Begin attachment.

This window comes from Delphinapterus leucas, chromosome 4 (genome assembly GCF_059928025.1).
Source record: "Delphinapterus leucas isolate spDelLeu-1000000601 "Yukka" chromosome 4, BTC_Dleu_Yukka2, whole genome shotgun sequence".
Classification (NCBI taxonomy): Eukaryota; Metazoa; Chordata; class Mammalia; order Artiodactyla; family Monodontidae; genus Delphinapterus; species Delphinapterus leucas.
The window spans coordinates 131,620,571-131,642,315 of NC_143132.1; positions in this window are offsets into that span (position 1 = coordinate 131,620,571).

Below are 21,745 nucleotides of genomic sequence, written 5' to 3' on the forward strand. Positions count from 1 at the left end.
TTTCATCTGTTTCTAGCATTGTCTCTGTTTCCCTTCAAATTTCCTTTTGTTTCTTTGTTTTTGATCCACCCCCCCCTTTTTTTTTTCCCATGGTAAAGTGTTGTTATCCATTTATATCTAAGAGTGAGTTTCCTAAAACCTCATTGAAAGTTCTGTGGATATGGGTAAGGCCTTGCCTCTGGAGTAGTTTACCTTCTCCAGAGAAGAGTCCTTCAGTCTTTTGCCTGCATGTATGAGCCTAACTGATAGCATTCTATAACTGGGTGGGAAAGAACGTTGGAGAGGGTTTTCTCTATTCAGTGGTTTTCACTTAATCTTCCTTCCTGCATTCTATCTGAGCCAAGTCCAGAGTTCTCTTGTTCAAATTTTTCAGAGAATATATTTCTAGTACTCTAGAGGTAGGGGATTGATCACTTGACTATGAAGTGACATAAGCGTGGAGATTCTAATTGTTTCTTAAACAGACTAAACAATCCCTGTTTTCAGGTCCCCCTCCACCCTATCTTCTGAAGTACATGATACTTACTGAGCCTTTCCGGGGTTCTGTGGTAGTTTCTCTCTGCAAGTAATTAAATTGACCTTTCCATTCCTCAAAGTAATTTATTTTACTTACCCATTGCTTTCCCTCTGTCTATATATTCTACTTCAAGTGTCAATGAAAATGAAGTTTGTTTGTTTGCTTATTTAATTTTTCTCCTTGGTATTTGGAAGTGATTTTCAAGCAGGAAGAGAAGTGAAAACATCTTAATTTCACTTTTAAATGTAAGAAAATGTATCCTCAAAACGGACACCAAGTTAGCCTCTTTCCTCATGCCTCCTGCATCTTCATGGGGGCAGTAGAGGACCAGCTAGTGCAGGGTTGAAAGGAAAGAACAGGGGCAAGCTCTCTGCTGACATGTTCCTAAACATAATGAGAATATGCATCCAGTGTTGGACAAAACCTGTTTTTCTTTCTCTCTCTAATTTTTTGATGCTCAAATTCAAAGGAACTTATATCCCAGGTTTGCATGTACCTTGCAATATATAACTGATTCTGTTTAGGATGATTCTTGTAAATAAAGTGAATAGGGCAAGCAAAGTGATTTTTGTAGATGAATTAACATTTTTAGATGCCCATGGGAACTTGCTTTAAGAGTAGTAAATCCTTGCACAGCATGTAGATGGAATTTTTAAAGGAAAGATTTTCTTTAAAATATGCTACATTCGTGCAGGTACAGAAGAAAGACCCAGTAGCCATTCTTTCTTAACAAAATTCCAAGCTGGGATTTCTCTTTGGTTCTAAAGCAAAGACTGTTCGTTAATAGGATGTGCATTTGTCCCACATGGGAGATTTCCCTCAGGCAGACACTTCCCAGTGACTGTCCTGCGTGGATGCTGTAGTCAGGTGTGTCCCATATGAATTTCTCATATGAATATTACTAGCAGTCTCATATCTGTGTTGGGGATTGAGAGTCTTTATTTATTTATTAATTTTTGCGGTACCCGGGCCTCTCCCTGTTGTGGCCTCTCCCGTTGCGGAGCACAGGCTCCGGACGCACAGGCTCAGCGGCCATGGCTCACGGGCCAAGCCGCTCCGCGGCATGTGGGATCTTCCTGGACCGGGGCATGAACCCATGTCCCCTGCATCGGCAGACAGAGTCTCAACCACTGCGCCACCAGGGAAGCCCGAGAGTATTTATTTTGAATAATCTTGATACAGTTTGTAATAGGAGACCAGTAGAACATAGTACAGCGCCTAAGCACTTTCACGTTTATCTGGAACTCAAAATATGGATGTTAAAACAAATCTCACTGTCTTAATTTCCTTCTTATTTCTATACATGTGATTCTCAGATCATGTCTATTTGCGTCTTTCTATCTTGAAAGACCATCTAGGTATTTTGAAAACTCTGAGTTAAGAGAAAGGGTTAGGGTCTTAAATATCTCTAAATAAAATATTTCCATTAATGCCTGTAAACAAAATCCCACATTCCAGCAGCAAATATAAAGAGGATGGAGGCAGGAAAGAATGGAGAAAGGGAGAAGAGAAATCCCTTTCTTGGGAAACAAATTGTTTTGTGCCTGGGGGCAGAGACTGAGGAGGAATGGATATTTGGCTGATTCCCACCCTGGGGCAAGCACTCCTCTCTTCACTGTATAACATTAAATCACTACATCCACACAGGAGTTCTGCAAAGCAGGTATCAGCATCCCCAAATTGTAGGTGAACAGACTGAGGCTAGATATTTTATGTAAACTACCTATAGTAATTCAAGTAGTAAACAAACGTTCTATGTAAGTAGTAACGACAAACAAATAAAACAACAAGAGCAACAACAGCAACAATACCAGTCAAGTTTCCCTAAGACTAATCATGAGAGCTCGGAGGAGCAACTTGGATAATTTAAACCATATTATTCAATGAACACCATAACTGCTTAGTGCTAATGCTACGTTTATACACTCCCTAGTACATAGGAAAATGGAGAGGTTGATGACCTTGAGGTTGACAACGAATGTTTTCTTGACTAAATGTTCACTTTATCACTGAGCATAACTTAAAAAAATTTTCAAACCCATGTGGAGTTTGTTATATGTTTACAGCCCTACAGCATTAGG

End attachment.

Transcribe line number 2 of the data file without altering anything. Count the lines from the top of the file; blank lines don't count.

Source record: "Delphinapterus leucas isolate spDelLeu-1000000601 "Yukka" chromosome 4, BTC_Dleu_Yukka2, whole genome shotgun sequence".